Samhain may thus be regarded as, in origin, an old pastoral and agricultural festival, which in time came to be looked upon as affording assistance to the powers of growth in their conflict with the powers of blight. Perhaps some myth describing this combat may lurk behind the story of the battle of Mag-tured fought on Samhain between the Tuatha Dé Danann and the Fomorians. While the powers of blight are triumphant in winter, the Tuatha Déa are represented as the victors, though they suffer loss and death. Perhaps this enshrines the belief in the continual triumph of life and growth over blight and decay, or it may arise from the fact that Samhain was both a time of rejoicing for the in gathered harvest, and of wailing for the coming supremacy of winter and the reign of the powers of blight.
Time To Journey Back To Our Own Century….
Wow, did you enjoy our little journey? Most of all did you learn anything? I know I learned somethings I didn’t know even about my own Tradition. I would say it is sad that I don’t know some of this information but I won’t. Most of the information that I uncovered here is not spoken or taught anymore. Why? It is part of our history or the other Celts like myself. It is a part of who we are, what makes us, us. There is no denying our past, I have always known the Celtic tradition was very beautiful as well as magickal and mystical. I know most of the time when I hear individuals talk about any history, they portray the ancients as being ignorant and not knowing. That is the farthest thing from the truth. Our ancestors were very smart people. They recognized the seasons. They knew when to plant and when to harvest all by watching the stars and the Sun. They knew when the days would grow shorter and then longer. They created small villages and built their own homes from what Mother Earth provided. They don’t sound ignorant to me but very intelligent individuals. Most of all the ancient ones recognized a higher power than themselves. They knew at each turning of the seasons, it was right to give thanks not only for a bountiful harvest but making it through another turning of the Wheel.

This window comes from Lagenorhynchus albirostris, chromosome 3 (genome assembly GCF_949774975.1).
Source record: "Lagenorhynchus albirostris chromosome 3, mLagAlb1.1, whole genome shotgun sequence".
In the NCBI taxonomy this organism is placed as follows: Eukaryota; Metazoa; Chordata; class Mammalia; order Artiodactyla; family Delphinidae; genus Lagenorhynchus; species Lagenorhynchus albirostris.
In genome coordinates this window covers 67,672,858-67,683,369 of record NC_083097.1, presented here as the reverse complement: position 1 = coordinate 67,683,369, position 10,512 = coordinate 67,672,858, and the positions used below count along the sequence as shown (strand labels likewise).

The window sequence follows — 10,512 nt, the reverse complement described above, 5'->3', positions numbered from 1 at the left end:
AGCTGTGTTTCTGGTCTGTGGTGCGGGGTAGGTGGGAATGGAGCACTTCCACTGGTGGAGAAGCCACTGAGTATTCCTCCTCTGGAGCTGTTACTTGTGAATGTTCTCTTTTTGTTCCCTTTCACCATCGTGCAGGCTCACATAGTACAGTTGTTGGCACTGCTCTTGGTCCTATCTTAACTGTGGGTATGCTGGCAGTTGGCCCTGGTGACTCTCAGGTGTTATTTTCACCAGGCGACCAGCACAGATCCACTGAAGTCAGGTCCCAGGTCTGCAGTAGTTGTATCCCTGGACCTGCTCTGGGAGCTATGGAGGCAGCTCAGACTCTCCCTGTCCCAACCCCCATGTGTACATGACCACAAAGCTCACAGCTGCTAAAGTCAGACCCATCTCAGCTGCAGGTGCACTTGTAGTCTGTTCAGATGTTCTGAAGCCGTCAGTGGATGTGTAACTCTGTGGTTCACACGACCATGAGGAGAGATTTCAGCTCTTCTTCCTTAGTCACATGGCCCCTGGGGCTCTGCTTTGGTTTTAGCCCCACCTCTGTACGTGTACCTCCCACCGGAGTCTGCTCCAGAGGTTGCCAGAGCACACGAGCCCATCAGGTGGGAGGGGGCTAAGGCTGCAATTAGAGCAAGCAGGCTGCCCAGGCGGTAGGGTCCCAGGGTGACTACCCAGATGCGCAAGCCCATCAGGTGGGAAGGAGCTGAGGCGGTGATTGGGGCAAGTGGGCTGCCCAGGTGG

As we approach Samhain, let us remember how our ancestors celebrated, what their beliefs and practices were at this time of the year. Our celebration of Samhain does not even come close to the way it use to be celebrated. Lots of the traditions have been lost down through the centuries. Perhaps now that we know some of our ancient ancestors celebations we can incorporate them into our Samhain celebrations. Reviving these celebration of who we are and what we believe is very important. This is our history, most of it lost, but now found. We must past it on to the next generation and the next so our Religion will thrive and prosper. Not only that but also were our children and their children will know we are a very old people with a very rich history.
Sources:The Religion of the Ancient Celts J. A. MacCulloch Lady Of The Abyss Witches Of The Craft
All the information that has been provided on this page is accurate. Witchcraft is a very serious Religion. What we know and what some do has not occurred overnight. We have had to study and commitment our lives to Witchcraft. This is what Witches and Witchcraft are really like. If nothing else, remember, the snapping of fingers or a nod of a head isn’t going to make Magick happen. Witchcraft is work but the rewards are bountiful.